Erickson limping Wells' toe to be cut

Orioles Notebook

Ripken is dropped to 7th in batting order

May 15, 1996|By Buster Olney | Buster Olney,SUN STAFF

OAKLAND, Calif. -- Just when the Orioles got all their position players relatively healthy, their starting rotation has been hit by injuries. Right-hander Scott Erickson sprained his left ankle playing pepper before Monday night's game and won't make his scheduled start against Seattle this Friday -- and left-hander David Wells already has been knocked out by gout in his big right toe.

"I think all teams go through stretches like this," said manager Davey Johnson.

Erickson was limping badly around the clubhouse yesterday, his ankle wrapped thickly, and did not participate in any pre-game drills. At the earliest, Johnson said, Erickson could return to the rotation next Monday or Tuesday.

But the manager has no idea when Wells will be back. Today, a local foot specialist will cut into his toe and draw out fluid, to determine if what is hurting Wells is more than gout.

"It's gotten to the point where it makes you wonder exactly what it is," said trainer Richie Bancells.

Gout usually goes away in a day or two, and Wells has been hobbling around for a week now.

Left-hander Kent Mercker will start in Erickson's place Friday, and Rick Krivda, who beat Oakland Monday night, will pitch in Wells' turn Saturday. Should Wells' problem continue much longer, Johnson conceded the Orioles probably would call up a pitcher from Triple-A Rochester.

A leading candidate is right-hander Brian Sackinsky, who has just come off the disabled list himself. Another possibility is Rocky Coppinger, although club officials think he needs to make more progress before being promoted.

Ripken dropped to 7th

Shortstop Cal Ripken batted seventh in the Orioles' lineup last night, the lowest he's batted since Oct. 3, 1982, when he also batted seventh.

The move was a ripple effect of Johnson's decision to place Roberto Alomar in the No. 3 spot in the lineup and bat the platoon of Luis Polonia and Mike Devereaux second in the order. Rafael Palmeiro dropped from third to fourth against right-handed starter Carlos Reyes, Bobby Bonilla from fourth to fifth, B. J. Surhoff from fifth to sixth and Ripken from sixth to seventh. Ripken will hit sixth against left-handers, as he did on Monday night.

Going into last night's game, Ripken was batting .248 with one homer and 18 RBIs, and a .352 slugging percentage, which is 101 points lower than his career mark going into this year (.453).

Warming Weathers?

A Florida Marlins staff member was in Rochester, N.Y., this week, watching the Red Wings play, a possible precursor to a deal with the Orioles.

Orioles general manager Pat Gillick said last night the Orioles are talking to the Marlins about a "middle reliever type." Sounds an awful lot like David Weathers, a right-hander who was demoted to Triple-A last week. The Orioles asked about Weathers in spring training, but at that time, the Marlins' asking price was too high. Florida may be interested in Rochester outfielder Mark Smith.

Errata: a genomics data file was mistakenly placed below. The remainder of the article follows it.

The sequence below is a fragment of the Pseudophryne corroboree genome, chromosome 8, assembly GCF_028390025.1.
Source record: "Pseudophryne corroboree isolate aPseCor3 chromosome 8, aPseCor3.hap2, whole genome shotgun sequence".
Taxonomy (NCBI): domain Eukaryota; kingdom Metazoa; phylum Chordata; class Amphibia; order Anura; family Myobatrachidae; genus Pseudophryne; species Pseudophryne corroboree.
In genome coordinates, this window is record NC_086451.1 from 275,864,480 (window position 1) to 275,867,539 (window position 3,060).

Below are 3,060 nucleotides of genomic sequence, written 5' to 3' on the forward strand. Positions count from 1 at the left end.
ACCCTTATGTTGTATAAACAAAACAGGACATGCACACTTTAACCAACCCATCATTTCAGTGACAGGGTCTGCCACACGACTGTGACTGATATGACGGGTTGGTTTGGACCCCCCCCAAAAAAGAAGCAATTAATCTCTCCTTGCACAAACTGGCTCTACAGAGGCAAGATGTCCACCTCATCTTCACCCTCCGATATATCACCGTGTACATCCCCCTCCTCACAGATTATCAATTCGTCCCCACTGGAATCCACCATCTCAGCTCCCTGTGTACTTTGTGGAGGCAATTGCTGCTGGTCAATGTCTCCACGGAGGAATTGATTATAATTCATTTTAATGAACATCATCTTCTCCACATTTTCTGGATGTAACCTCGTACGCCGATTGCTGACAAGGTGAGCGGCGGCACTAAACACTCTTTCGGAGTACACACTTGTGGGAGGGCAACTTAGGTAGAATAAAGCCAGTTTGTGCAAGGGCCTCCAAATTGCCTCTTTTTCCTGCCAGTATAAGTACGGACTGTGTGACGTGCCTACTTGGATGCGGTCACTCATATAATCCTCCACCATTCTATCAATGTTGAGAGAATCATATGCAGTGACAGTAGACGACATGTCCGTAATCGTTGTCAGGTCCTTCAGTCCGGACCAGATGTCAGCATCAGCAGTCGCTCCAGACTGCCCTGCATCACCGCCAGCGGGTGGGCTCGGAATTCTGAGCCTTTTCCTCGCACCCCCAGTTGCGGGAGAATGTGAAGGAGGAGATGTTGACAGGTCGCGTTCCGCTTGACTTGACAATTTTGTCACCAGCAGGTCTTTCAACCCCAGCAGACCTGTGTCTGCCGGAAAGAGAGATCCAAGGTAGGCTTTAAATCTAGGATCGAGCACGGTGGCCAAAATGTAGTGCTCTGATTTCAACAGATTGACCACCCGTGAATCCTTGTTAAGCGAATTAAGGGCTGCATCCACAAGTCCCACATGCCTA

The Orioles also were tracking veteran right-hander John Farrell, who had been pitching for Buffalo, the Indians' Triple-A affiliate. But last night he was traded to Detroit.

Johnson has said repeatedly he sees a need for a right-hander who could pitch in long relief.

Krivda does his homework

Krivda prepares diligently for each start, studying numbers and charts and making mental notes. It's something he's been doing since he was a kid.

"I've been a stat rat since I can remember," Krivda said. "My parents probably thought I was crazy. I played Pop-O-Matic, Strat-O-Matic, all that stuff. I pretended I was the manager and the general manager."

Since he was in the minors, Krivda has kept notes on specific hitters he has faced, where they hit the ball, how they react to off-speed pitches. He had jottings on several of the Oakland hitters he faced Monday night, when he beat the Athletics. "I do go into starts with some thoughts in my mind how to pitch guys," he said. "That's got to help you."

Around the horn

Alan Mills pitched the ninth in last night's win, his first appearance since last June. . . . Ripken was wrestling on the floor with reliever Armando Benitez before last night's game, and Johnson suggested they stop. "You'd think if a guy [Benitez] could wrestle, he could pitch," Johnson said, smiling. Benitez, who pitched batting practice Monday, will make his first rehabilitation appearance Friday at Double-A Bowie. . . . Alomar received a box of T-shirts yesterday, on which is lettering that refers to the Three Amigos -- Alomar, Bonilla and Palmeiro. . . . Jesse Orosco allowed 12 of his 13 earned runs going into last night in back-to-back outings April 18-19, against Boston and Texas. Otherwise, his ERA is 0.90, in 10 innings. . . . With his save Monday night, Randy Myers tied Dave Righetti for ninth on the all-time list with 252. . . . Before last night's outburst, the Orioles had only had 10 or more hits twice in their past 10 games. . . . Mike Devereaux had gone nine games since his last RBI going into last night.

Pub Date: 5/15/96

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